Dealing with Brake Squeal (calipers)
Lorne Goldman

Disk brake squeal is caused by the brake pads vibrating when light to moderate brake pressure is applied. Heavy braking usually stops squeal because the extra pressure dampens the vibration. If heavy braking doesn't stop the squealing, it's a sign of a more significant problem. Squealing under light braking isn't a safety concern, it's just damn annoying.

When squealing occurs, it's usually the leading edge of the brake pad that is in contact with the rotor, causing a twisting force on the pad that makes the trailing edge want to lift away from the rotor.


Pad compound is a big factor with squealing. For example, I have found that Porterfield R4-S braking compound, along with other potent benefits, end brake squealing on a Morgan, without the use of any other aids. I use the compound on my pads and rear shoes.

When installing new pads, make sure that they fit with a tiny little bit of clearance in the frame. I chamfer the edges of the pads and shoes on installation.  I make it a rule to change Morgan pads and rotors at the same time. Don't try to save money with brakes.
WATCHPOINT: In 2008,  the Morgan Motor Company moved to new 4-pot brake calipers, also supplied by Caparo. In 2011 I decided to upgrade one of my Plus 8s (a 1990) from the earlier 2 pot calipers (1978-1993) to these 4 pot calipers. I leap-frogged the calipers used from 1993-2008. The new calipers will fit, with some fiddling and a small washer/spacer. They also use the same pads as the 1993-2008s. However, there is a watchpoint. Caparo said that they did not receive any feedback from the Morgan Motor Company and the pads sit proud of the rotor. Over time, a thin lip is formed, getting ever deeper with usage. This caused concern to the Caparo engineers.

However, we checked with the Factory and they say they chamfer that edge at first service or the pads checked to see whether the issue has been addressed since 2011. This task should be added to first service on all new cars after 2008. Chamfering pads (and shoes) is not a rare task on any car with a savvy owner. It reduces the possiblity of a piece of breaking materiel cracking off the sharp edge and causing mischief  and noise. When I left Caparo, they hoped to receive instructions from Morgan to adjust the dimensions of the pads they provide and eliminate this problem but I have had no word since then.

Hold the backing (aka squeal plate next to the pad that is being replaced. If a new pad has significantly more clearance (so that it will fit looser), I would probably send it back. If it fits too tight, a chamfer  bit off the edges of the backing plate with a file can help (particularly if the tightness is due to a sharp edge left from the stamping process). Again, use the old pads for a comparison of the outline.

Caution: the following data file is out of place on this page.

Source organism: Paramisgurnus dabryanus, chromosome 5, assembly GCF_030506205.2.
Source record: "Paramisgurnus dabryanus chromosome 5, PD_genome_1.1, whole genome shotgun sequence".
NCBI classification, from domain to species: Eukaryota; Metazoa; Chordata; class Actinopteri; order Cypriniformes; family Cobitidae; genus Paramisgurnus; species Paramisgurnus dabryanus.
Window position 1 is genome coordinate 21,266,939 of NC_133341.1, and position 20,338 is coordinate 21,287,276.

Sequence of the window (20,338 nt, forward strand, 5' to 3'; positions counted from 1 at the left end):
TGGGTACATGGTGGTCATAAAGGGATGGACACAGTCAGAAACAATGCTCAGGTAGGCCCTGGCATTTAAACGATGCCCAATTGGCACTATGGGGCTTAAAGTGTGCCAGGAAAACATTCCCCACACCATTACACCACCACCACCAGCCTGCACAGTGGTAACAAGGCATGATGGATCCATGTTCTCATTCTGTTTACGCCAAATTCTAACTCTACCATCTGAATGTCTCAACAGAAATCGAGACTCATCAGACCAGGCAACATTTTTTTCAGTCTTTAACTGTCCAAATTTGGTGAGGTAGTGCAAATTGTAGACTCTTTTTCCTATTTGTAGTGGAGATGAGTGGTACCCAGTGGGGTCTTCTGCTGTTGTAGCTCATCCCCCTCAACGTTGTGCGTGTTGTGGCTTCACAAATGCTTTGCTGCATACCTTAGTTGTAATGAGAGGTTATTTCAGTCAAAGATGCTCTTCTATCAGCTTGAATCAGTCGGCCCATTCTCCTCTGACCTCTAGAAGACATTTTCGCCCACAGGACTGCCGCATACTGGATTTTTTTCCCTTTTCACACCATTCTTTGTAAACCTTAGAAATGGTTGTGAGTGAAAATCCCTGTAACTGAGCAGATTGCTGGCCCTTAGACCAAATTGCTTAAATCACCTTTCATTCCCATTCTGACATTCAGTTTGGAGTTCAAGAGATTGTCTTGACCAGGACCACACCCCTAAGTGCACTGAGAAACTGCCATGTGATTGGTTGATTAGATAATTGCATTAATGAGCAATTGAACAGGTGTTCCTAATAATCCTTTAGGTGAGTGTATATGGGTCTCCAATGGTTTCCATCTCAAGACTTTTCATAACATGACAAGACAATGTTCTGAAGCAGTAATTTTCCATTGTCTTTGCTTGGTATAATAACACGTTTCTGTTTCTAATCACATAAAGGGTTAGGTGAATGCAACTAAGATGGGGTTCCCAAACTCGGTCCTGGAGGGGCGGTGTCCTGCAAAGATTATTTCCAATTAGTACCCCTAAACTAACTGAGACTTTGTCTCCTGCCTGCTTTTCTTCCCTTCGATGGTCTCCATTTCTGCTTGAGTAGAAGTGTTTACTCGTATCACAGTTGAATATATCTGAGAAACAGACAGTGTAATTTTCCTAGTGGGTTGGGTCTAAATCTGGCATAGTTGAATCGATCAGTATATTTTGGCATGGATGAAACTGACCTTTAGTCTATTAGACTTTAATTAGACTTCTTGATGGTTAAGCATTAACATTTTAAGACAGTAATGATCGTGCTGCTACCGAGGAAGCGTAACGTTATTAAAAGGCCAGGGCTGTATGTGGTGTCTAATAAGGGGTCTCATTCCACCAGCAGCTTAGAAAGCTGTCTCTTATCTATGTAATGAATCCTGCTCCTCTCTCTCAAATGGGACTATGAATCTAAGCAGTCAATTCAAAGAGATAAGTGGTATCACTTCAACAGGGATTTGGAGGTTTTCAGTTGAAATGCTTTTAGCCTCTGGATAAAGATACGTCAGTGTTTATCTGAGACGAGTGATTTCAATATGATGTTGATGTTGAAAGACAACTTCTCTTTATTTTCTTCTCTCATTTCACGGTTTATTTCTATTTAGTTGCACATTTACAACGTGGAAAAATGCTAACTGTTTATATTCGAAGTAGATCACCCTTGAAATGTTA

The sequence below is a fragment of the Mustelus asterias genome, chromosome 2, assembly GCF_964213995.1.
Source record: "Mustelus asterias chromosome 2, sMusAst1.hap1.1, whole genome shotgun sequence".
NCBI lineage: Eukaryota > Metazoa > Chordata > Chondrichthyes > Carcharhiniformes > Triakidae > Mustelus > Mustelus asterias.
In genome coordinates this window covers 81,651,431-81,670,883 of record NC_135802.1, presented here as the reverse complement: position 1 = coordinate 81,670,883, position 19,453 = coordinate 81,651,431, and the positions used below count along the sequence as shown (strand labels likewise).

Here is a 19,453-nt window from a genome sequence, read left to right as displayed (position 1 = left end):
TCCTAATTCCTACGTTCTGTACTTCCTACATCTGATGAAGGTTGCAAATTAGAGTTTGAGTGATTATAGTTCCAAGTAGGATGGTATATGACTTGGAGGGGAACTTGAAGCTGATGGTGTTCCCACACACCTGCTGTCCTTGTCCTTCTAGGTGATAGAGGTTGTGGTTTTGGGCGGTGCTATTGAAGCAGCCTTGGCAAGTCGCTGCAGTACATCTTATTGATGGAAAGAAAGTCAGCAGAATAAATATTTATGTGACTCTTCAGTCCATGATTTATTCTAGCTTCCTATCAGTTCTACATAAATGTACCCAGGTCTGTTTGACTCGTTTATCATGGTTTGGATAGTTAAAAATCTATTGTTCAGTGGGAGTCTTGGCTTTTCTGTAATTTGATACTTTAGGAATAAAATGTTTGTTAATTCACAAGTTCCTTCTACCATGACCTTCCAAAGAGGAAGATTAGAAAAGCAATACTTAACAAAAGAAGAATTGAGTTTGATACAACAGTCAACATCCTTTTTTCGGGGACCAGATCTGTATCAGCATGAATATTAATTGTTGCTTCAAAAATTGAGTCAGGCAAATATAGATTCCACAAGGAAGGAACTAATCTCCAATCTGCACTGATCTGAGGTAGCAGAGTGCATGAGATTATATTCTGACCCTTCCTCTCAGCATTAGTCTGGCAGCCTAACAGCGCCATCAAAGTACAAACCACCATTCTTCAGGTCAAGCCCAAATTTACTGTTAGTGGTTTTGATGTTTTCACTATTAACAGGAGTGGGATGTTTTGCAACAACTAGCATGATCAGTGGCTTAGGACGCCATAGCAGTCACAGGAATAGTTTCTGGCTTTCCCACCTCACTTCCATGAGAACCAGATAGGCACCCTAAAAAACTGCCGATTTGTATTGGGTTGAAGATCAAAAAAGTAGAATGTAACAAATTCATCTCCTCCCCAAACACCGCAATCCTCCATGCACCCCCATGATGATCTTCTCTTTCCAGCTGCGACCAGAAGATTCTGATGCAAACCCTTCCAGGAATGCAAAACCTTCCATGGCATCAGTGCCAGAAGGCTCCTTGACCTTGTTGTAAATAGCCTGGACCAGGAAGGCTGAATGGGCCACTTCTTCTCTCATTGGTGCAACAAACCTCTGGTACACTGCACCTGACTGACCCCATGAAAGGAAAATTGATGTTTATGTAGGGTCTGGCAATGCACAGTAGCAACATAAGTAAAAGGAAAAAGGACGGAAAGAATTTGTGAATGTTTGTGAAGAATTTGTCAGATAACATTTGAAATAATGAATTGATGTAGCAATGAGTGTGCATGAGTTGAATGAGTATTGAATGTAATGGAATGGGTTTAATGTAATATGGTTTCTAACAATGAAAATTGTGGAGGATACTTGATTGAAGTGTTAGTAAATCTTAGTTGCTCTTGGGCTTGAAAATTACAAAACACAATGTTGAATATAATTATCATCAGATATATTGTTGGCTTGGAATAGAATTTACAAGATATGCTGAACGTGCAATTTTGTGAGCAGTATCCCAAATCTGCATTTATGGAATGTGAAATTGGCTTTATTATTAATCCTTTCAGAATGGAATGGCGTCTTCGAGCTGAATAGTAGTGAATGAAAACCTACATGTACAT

I also liberally use an anti-squeal compound on the anti-squeal plate or the back of the pads. You can get buy it at any automobile supply store, Halfords, Autozone, NAPA... Comes in all sorts of colors. (smile) NAPA also sells anti-squeal shims with an adhesive backing that stick to the back side of the brake pads. These reputedly work much better than the spray or brush on anti-squeal coatings.

CHECK THE CALIPERS: The main thing is to make sure they slide freely on the guide pins, and that the piston moves smoothly when pressed back in. If not, fix the problem. If the pins need to be regreased, completely clean out all traces of the old grease before applying the new. This will prevent compatibility problems. Also make sure that none of the rubber parts are torn. If the pistons are sticky in the calipers, rebuild kits are available. Unless the piston has rusted up, these kits are only a fraction of the cost of a caliper.

CLEANLINESS: Try to keep everything as clean as possible. Use brake cleaner to spray down dust before disassembly. Don't stir up dry dust. Make sure the pads and rotor surfaces are very clean before reassembly.

BREAK-IN: For street pads, take it easy on them for the first fifty miles or so, especially with reused rotors. This gives them time to seat without glazing over. Pump them lightly a few times at the start.


If new pads are squealing and the above precautions were taken, try the following:

Remove the pads. If they are glazed over (from braking too hard before they were seated), wet sand the surfaces with brake cleaner (so you don't generate dust). Take a file and bevel the leading edge of the pad about an eighth of an inch. (This prevents the leading edge from digging in quite so hard, so that the trailing edge won't be driven away so hard by pad rotation.

If pads develop squeal after a long period of use, try braking hard a few times. This might be successful in breaking through any glazing that's occurred OR clearing away dirt. If that doesn't work: Remove the pads. If the trailing edge of the pad is thinner than the leading edge, replace the pads (something else is probably sticking). Check to make sure the caliper is sliding freely on the pins. Clean the rotor. Wet sand the pads and bevel the leading edge.